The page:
Kim also noted that the huge success of technology companies in Asia, particularly in China, and their strong performance over the past few years supported CPP’s continued investments in that field. “Our investment team has been continuously studying various sectors, not only the e-commerce where we started, but in payment, healthcare and education to really understand long-term structure changes,” she said.
When discussing the economic and corporate recovery process from this crisis, all four panelists shared one common goal: to rebuild trust in leadership. Chow–Kiat Lim identified the alignment of interests as being a main factor that contributes to trust.
Lim also emphasized the idea of prioritizing stakeholder needs. “In the past, the concept was more [about] shareholder value for companies,” he explained, “As we know, many organizations now, around the world, have recognized that it really goes beyond that. You have to take stakeholders – employees, suppliers, partners – into account.” He continued on to assert that companies’ governance structures need to be updated accordingly with stakeholder interests being a top priority.
Suyi Kim emphasized that companies should balance their optimism with realism and preparedness, especially in regards to the uncertainty of the coronavirus. “Despite this unprecedented support from the central banks and the governments around the world, we all know that the real economy is still very much struggling, and that the speed of recovery is slowing down after that initial pick-up,” she explained, “Long-term investors, like us, are expecting the companies and leaders to understand and prepare for the pandemic’s effect on business under various ‘if and then’ scenarios.”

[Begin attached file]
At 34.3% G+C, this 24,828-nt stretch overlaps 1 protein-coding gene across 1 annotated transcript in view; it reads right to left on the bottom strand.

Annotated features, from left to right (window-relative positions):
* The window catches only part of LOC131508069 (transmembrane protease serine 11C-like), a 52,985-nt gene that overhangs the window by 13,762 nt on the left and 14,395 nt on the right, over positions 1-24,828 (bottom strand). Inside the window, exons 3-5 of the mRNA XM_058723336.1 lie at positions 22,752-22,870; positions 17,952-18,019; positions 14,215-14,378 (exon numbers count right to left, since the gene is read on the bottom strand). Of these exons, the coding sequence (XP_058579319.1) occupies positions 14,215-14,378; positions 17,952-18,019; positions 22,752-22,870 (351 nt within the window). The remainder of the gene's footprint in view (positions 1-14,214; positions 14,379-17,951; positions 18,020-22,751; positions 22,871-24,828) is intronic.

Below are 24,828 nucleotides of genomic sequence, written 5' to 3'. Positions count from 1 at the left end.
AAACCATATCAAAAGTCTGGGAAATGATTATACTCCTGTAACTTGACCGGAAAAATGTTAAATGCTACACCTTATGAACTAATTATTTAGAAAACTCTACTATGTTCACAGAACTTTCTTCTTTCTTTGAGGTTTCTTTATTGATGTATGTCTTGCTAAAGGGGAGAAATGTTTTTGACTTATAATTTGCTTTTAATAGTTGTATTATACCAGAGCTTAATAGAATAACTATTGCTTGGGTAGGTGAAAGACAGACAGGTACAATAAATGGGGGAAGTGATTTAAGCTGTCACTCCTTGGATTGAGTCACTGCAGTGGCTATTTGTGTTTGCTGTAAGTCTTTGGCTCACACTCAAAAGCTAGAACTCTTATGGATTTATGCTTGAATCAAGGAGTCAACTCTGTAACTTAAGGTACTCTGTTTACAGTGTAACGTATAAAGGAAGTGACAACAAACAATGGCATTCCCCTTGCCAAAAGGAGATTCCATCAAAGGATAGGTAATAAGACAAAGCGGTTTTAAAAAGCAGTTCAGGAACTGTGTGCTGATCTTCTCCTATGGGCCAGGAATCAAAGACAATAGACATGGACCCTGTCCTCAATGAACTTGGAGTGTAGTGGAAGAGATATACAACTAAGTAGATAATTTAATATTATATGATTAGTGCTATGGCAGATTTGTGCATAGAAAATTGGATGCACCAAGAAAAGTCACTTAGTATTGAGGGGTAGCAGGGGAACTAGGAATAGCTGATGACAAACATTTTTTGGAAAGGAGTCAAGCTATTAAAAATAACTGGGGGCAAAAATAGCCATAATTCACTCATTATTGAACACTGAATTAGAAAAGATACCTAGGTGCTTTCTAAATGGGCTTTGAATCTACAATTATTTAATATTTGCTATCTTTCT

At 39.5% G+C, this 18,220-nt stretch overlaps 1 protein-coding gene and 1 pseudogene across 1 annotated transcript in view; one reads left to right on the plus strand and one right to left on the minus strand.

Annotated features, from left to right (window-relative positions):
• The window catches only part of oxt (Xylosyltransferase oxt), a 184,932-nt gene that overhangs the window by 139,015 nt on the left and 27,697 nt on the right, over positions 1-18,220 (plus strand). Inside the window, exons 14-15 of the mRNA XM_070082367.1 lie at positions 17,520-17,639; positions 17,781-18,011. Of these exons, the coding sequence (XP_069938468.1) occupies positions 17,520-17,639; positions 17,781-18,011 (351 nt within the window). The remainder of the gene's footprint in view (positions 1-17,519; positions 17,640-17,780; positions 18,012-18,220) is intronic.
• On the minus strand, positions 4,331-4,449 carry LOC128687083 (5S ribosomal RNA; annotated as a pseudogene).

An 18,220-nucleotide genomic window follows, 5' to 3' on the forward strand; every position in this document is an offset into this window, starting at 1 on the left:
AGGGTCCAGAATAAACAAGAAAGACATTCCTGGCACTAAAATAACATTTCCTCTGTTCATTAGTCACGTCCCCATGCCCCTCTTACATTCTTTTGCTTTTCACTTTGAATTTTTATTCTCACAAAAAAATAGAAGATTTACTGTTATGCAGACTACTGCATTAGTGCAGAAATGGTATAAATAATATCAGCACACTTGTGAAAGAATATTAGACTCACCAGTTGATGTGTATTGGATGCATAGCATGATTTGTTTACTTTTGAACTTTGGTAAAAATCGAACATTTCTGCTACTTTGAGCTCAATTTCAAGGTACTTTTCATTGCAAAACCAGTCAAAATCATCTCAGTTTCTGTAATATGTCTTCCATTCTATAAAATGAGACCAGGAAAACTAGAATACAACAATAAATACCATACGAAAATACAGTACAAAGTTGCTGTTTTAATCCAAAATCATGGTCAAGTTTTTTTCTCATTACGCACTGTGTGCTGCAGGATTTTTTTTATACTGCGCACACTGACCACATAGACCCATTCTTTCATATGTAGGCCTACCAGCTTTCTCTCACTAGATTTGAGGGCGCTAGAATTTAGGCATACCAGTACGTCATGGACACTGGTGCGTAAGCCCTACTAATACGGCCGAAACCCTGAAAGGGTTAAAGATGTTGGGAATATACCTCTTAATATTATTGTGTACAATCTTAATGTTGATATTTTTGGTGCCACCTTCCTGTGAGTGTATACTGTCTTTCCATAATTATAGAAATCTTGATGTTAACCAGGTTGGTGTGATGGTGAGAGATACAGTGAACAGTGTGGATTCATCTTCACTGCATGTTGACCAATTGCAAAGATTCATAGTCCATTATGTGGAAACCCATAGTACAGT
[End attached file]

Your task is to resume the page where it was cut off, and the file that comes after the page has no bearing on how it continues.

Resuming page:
Lei Zhang stressed that, regarding the long-term effects of this crisis, “the only thing that matters is the duration.” He explained that, naturally, a short-term view of the fiscal future may look morose, but, “there is much less conflict when you are able to think for the long term.”
To conclude the discussion, the panelists also addressed several questions from viewers on a range of issues.
What are things that we can do to support sustainable capitalism coming out of this crisis?
Chow–Kiat Lim: “It has to be collective. This is a global problem, so no single party can solve the problem. It does really require not just different countries, but different kinds of stakeholders. Investors are a part of that, companies are a part of that, and [there are] tools that we have to embrace.”
Globally, there’s a lot of common ground to work together on climate change – leaving aside the policy differences, are there ways that we could foster business cooperation across countries in a way that is beneficial for the climate?
David Neal: “The ability to take insight and knowledge and understanding from one jurisdiction and one asset, and deliver it into another, is, I think, one of the great advantages of these global platforms that big investors have. Across our space, in particular the infrastructure space, we see that happen all the time, and I think it’s a really helpful, healthy part of the industry.”
What are your thoughts on the current state of U.S. – Chinese relations, and particularly the way that it might affect technology going forward?
Suyi Kim: “I would say that that is not only about technology investment in China, but it applies to a lot of investments, globally. Political risk in the past wasn’t a key part of the discussion for investors, but now it squarely became part of the discussion for every single investment.”
Chow–Kiat Lim: “Geopolitical tensions and fragmentation are a real challenge for investors, to be able to navigate this. As Suyi said, everything that you looked at is not just between China and the U.S., but many other spheres as well. You have to consider the implications of that. I would say, any setback to the free flow of capital is a challenge.”
Thank you to the panelists for joining us for a fascinating discussion. Developing these key areas further will be crucial as we continue our mission to rewire global capital markets toward the long term. To learn more about the topics discussed here, view our library of resources on fcltglobal.org or follow us on social media @FCLTGlobal.